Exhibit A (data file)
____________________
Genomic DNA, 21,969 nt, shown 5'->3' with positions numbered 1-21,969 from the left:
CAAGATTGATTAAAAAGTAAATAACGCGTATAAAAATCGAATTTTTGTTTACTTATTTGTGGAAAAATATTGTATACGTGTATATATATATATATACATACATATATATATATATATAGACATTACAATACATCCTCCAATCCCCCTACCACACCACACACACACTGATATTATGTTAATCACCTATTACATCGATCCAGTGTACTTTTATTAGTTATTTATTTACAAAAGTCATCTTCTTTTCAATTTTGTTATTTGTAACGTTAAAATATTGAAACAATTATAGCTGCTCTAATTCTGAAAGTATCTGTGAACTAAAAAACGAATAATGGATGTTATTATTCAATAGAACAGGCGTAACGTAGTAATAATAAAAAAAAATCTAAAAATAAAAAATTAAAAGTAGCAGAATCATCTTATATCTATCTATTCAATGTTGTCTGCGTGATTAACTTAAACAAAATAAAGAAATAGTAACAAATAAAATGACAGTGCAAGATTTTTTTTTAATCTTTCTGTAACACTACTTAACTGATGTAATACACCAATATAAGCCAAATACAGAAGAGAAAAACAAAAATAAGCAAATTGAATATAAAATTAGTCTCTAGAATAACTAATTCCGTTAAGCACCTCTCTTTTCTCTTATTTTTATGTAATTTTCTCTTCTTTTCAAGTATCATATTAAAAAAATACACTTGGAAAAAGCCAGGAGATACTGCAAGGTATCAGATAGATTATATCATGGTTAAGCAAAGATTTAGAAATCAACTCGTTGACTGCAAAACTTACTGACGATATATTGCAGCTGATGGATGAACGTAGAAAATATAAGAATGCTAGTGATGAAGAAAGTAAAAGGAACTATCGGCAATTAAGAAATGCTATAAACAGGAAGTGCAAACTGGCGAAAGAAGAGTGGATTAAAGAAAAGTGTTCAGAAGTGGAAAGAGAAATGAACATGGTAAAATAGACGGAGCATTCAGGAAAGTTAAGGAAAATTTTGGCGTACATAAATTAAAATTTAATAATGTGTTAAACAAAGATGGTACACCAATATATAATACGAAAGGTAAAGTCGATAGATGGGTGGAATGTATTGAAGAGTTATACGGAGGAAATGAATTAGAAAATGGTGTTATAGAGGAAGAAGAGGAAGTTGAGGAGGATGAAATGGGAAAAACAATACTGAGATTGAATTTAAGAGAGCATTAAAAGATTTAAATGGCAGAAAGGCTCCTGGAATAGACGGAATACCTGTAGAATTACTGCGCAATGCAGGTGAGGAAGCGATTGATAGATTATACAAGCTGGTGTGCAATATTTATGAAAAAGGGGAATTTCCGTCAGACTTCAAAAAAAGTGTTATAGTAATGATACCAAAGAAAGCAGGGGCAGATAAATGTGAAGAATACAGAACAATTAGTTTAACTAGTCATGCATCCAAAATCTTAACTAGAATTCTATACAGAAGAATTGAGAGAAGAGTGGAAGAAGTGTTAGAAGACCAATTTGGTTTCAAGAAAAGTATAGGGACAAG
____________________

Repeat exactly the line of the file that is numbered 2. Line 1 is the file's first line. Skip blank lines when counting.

CAAGATTGATTAAAAAGTAAATAACGCGTATAAAAATCGAATTTTTGTTTACTTATTTGTGGAAAAATATTGTATACGTGTATATATATATATATACATACATATATATATATATATAGACATTACAATACATCCTCCAATCCCCCTACCACACCACACACACACTGATATTATGTTAATCACCTATTACATCGATCCAGTGTACTTTTATTAGTTATTTATTTACAAAAGTCATCTTCTTTTCAATTTTGTTATTTGTAACGTTAAAATATTGAAACAATTATAGCTGCTCTAATTCTGAAAGTATCTGTGAACTAAAAAACGAATAATGGATGTTATTATTCAATAGAACAGGCGTAACGTAGTAATAATAAAAAAAAATCTAAAAATAAAAAATTAAAAGTAGCAGAATCATCTTATATCTATCTATTCAATGTTGTCTGCGTGATTAACTTAAACAAAATAAAGAAATAGTAACAAATAAAATGACAGTGCAAGATTTTTTTTTAATCTTTCTGTAACACTACTTAACTGATGTAATACACCAATATAAGCCAAATACAGAAGAGAAAAACAAAAATAAGCAAATTGAATATAAAATTAGTCTCTAGAATAACTAATTCCGTTAAGCACCTCTCTTTTCTCTTATTTTTATGTAATTTTCTCTTCTTTTCAAGTATCATATTAAAAAAATACACTTGGAAAAAGCCAGGAGATACTGCAAGGTATCAGATAGATTATATCATGGTTAAGCAAAGATTTAGAAATCAACTCGTTGACTGCAAAACTTACTGACGATATATTGCAGCTGATGGATGAACGTAGAAAATATAAGAATGCTAGTGATGAAGAAAGTAAAAGGAACTATCGGCAATTAAGAAATGCTATAAACAGGAAGTGCAAACTGGCGAAAGAAGAGTGGATTAAAGAAAAGTGTTCAGAAGTGGAAAGAGAAATGAACATGGTAAAATAGACGGAGCATTCAGGAAAGTTAAGGAAAATTTTGGCGTACATAAATTAAAATTTAATAATGTGTTAAACAAAGATGGTACACCAATATATAATACGAAAGGTAAAGTCGATAGATGGGTGGAATGTATTGAAGAGTTATACGGAGGAAATGAATTAGAAAATGGTGTTATAGAGGAAGAAGAGGAAGTTGAGGAGGATGAAATGGGAAAAACAATACTGAGATTGAATTTAAGAGAGCATTAAAAGATTTAAATGGCAGAAAGGCTCCTGGAATAGACGGAATACCTGTAGAATTACTGCGCAATGCAGGTGAGGAAGCGATTGATAGATTATACAAGCTGGTGTGCAATATTTATGAAAAAGGGGAATTTCCGTCAGACTTCAAAAAAAGTGTTATAGTAATGATACCAAAGAAAGCAGGGGCAGATAAATGTGAAGAATACAGAACAATTAGTTTAACTAGTCATGCATCCAAAATCTTAACTAGAATTCTATACAGAAGAATTGAGAGAAGAGTGGAAGAAGTGTTAGAAGACCAATTTGGTTTCAAGAAAAGTATAGGGACAAG